Inspired by Scott Walker and This Mortal Coil, Penelope Trappes rented a small studio in London and set about making an album that reflected the boldness of those artists. Mainly using just piano, voice and effects, Trappes has produced the sort of emotionally vulnerable music she describes as free, empowered and naked.
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Inspired by cavern-voiced Scott Walker down to the point of being titled in the style of his early records, Penelope Trappes has set out to make an ominous and vulnerable work that wades through the same dark rooms as her heroes once did. Pins drop in these songs, her voice emanating like sonar from the centre of opener “Puppets”, carrying on out of space the same way as the aquatic percussive sounds that fill the song do. How to establish yourself in one song, then: surround your listener.
This record of pointed downbeat uses a gothic epicentre of piano, tripped out beatwork, whining post-punk guitars and soaring ambient supplements to block out any source of light. Straight to mind on the encompassing “Gravel Mouth” is something between the XX and Carla dal Forno’s newest cut for Blackest Ever Black, a crystal-clear remaster of pitch dark sonics. This is what the record does -- it makes you feel like Trappes is orienteering in darkness, with the beaming chords and creeping harmonies at the start of “Gone” instilling dread and hope as equal players.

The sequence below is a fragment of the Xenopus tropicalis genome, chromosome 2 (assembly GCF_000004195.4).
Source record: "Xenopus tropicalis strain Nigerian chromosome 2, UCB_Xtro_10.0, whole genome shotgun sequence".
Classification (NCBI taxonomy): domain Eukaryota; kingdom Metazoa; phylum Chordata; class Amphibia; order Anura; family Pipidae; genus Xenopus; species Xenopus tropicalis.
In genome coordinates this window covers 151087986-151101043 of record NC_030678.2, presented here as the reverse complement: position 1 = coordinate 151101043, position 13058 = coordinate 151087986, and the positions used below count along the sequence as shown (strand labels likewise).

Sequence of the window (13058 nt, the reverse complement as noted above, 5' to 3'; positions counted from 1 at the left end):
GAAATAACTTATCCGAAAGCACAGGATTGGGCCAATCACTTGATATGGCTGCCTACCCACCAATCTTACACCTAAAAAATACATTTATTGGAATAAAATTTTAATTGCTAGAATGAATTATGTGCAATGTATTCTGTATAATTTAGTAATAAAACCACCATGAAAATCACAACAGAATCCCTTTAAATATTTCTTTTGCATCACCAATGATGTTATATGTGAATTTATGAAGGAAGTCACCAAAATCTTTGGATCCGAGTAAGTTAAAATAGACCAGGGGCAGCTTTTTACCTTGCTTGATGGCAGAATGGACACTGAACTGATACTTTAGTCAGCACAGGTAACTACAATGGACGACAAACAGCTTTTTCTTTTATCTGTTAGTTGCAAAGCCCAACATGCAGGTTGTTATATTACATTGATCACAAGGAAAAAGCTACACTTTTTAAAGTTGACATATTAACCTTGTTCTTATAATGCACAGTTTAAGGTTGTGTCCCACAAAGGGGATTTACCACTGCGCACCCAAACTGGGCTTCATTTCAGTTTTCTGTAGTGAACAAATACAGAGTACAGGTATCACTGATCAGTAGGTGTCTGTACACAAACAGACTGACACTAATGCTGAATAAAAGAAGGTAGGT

On Boys Next Door cover “The Hair Shirt”, the record melts into lamenting piano chords and a whining sustain worthy of A Winged Victory for the Sullen, this kind of ballad for ghosts continued on the empty-room punctures of “Gold Universe”. With percussion that breaks into an almost industrial streak on this track, she shows you how to count from music, how to hear a solitary artist tell you through acoustics that they are alone.
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